And he's made up for it recently. Caustic Window was made twenty years ago but was released three months back and Syro is the brand spanking new album that came out a couple weeks past (with a pretty standard and tame marketing rollout of a blimp with an Aphex Twin logo floating about some major cities a month ahead of the release date to build old school hype).
Caustic Window feels like 1994, in that it's very similar to AT's output at that time. High energy and glitchy. If there music that seemed to ape a meth experience, it would most likely be stuff like Stomper, Mumbly, and Cunt. Ice cold, jagged, shrieking, all to be sampled and tempered and by DJ's and producer in the coming years (it's the Circle of Life).
Syro, meanwhile, is much more mellow in comparison. Mid-tempo beats shuffle, and anything harsh only flares up on occasion. It's never the focus of the tunes on here (named after the machines, or settings on the machines, like 'produk 29 '), which annoying music critics doing cheap psychiatrist couch gags would associate with AT getting older, getting married, and having a kid. Or maybe he just didn't feel like repeating where he was thirteen or twenty years ago, and this is what he found. This answer doesn't exactly fall into a typical artist narrative arc, but of all artists who would be least interested in such a thing, it's Aphex Twin.
Expectations get fuzzy for old and new music by artists who have a big enough reputation to have their history charted and analyzed by people who do that sort of thing for a living or out of genuine interest.
If someone's first exposure to Aphex Twin is reading about the album release on Pichfork, hearing a track or two on Youtube, and then gorging on music from a torrent site and information on youtube, they are going to have a much different relationship to Syro than someone who was there twenty years ago.
There's less of a past than every before, as you can experience it all in an immediate and somewhat truncated form thanks to the internet.
So who knows how a person who just heard the new U2 album react when they go a listen to 1980's Boy. Of these three new records, we'll go right out and say that U2 fares the worst, but the Irish quartet (how's that for making them sound like a jazz band?) have been in the game long enough that the actual worst they would ever do is be boring. The level of risk and reinvention that was there for the Achtung Baby/Zooropa and Pop sessions is nonexistent. They've got too much of their 'greatest band in the world' reputation at stake for that (Radiohead on the other hand, has no problem playing with the killswitch, as they've almost broken up over tracklistings in the past). So Songs of Innocence is okay (Miracle is the blueprint leadoff power single, Volcano is a nice enough short, sweet standout, but everything else could have been from their last three albums, which means they are unremarkable and - wait for it - okay). But most U2 fans can be happy enough with that. It's not 1987, 1991, or - for quite a lot of people who like All That You Can’t Leave Behind - 2000 anymore. Good enough is good enough, and the fact that it's free with only one string attached (you have to have itunes and click on a button to have the songs download and play), is a nice enough gesture. People are much more forgiving and open minded about gifts than something they shelled out $9.99 for.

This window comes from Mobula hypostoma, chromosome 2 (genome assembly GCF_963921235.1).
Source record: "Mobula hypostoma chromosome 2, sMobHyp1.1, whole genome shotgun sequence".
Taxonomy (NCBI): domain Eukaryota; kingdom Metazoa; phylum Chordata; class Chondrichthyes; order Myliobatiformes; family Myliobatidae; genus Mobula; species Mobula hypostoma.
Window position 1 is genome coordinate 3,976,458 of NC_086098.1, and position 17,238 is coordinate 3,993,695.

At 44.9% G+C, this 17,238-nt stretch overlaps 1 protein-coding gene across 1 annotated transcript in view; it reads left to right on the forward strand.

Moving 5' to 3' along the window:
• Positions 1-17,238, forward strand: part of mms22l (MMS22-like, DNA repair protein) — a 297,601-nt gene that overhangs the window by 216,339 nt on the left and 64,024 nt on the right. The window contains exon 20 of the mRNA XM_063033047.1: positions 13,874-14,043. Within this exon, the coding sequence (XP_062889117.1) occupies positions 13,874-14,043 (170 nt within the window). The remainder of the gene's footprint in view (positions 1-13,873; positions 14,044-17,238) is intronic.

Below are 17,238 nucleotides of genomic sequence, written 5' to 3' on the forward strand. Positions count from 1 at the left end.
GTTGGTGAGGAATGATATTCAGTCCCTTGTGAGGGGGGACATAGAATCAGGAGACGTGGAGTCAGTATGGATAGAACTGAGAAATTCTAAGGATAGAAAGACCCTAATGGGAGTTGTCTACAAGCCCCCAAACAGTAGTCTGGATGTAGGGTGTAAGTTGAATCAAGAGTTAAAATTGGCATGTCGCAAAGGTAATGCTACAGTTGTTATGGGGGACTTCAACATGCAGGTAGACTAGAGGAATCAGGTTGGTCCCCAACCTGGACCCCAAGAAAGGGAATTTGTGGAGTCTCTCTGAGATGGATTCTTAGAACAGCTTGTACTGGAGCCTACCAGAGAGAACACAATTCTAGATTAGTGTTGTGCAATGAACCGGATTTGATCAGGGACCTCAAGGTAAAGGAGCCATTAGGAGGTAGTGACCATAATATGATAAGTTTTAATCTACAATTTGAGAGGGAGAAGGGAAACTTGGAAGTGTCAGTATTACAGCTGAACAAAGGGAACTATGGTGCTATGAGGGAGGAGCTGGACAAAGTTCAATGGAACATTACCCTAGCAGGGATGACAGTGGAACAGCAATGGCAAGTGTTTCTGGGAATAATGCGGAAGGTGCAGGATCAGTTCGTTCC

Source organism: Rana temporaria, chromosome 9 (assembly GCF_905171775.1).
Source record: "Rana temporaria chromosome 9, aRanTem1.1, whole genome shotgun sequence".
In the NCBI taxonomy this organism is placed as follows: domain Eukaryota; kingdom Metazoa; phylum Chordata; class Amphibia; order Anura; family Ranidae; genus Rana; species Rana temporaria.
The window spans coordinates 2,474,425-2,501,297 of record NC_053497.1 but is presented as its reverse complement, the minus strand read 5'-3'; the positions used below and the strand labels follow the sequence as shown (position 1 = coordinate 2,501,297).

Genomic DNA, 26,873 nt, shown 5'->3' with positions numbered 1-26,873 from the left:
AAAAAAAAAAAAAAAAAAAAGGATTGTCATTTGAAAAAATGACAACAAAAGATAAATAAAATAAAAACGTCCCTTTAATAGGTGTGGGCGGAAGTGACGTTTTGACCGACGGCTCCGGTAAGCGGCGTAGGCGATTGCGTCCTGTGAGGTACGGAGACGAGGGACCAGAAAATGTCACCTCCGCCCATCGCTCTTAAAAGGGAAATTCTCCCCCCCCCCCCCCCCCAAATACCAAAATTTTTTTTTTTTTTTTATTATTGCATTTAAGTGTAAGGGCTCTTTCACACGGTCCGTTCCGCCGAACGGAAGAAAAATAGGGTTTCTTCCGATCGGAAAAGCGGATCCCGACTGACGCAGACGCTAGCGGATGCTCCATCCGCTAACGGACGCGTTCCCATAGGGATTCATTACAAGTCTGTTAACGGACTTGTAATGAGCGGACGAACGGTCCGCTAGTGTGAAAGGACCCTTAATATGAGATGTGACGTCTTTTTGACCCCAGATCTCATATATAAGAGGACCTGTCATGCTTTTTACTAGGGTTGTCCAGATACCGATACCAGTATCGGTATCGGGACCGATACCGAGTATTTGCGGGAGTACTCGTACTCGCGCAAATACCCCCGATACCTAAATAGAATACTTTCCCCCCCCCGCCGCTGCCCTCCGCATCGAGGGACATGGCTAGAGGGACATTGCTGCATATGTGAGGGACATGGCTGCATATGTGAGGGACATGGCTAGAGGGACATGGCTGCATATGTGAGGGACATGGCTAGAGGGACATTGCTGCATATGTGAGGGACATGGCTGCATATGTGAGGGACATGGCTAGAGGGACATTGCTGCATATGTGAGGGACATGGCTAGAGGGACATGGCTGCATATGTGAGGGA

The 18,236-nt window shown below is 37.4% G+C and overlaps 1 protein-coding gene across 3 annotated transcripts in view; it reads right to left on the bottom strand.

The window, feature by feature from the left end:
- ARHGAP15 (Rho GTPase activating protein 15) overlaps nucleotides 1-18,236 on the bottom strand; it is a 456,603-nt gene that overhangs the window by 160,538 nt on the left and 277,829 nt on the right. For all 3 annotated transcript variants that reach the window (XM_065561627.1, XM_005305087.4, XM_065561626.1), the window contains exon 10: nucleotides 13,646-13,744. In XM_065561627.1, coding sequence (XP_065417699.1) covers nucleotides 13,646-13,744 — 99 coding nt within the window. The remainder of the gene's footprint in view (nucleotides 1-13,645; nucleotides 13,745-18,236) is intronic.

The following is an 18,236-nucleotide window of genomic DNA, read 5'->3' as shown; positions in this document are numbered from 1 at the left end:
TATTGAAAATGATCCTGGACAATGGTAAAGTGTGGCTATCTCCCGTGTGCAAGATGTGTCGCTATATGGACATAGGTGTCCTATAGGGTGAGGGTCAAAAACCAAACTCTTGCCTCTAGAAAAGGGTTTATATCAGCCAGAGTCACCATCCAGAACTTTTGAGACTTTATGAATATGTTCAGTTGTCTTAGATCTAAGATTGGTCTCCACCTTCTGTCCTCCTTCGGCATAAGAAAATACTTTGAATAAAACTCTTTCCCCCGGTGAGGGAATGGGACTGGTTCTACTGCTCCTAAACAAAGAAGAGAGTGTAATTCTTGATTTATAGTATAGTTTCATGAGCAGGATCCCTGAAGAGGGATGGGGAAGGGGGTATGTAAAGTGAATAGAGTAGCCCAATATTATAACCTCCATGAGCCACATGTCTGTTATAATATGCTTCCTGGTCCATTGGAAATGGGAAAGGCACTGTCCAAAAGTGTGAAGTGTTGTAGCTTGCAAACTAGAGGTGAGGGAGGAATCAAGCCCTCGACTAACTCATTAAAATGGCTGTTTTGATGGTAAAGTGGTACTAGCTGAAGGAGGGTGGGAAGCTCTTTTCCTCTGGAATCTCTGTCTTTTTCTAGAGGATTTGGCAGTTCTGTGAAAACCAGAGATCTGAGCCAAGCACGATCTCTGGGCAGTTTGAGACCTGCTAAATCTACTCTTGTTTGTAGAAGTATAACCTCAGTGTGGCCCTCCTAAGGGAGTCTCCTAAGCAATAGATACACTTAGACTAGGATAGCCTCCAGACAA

Contrast U2's 'now most of the world has it' approach with Thom Yorke's 'first you have to download BitTorrent software and pay me six bucks' strategy. The former is trying to make this as simple as possible. Meanwhile, the Radiohead frontman wants you to be completely cognizant of how you are buying and accessing his new album. Not only are you without a doubt paying for it (called a 'paygate', as opposed to the previous 'paywall', which I suppose sounds a bit more impenetrable without illegal activity), but then you can see that there really is a community of people that have the files and are helping it being seeded across the 'net so that everyone can download it all the more quickly. Part of the idea being that even if you leave BitTorrent open after you download the files, you are helping others download the file quickly by keeping it 'up' and available.
Oh, there's also music involved in all this. Yorke's love of Burial is loud and proud, as the beats are all murky, muted and on repeat. Soft gallops of artificial percussion, the silence after which hangs in the air for a breath, waiting it to come back around, the quiet being filled with glows and shines of synth sounds, as well as Yorke's still baby-smooth falsetto.
There's less tightness than AMOK, which is Atoms for Peace jamming chopped up and reassembled into more straightforward tunes. The result that Yorke almost had an obligation to make an album with a full band sound, no matter how much drenched in his electronic whims.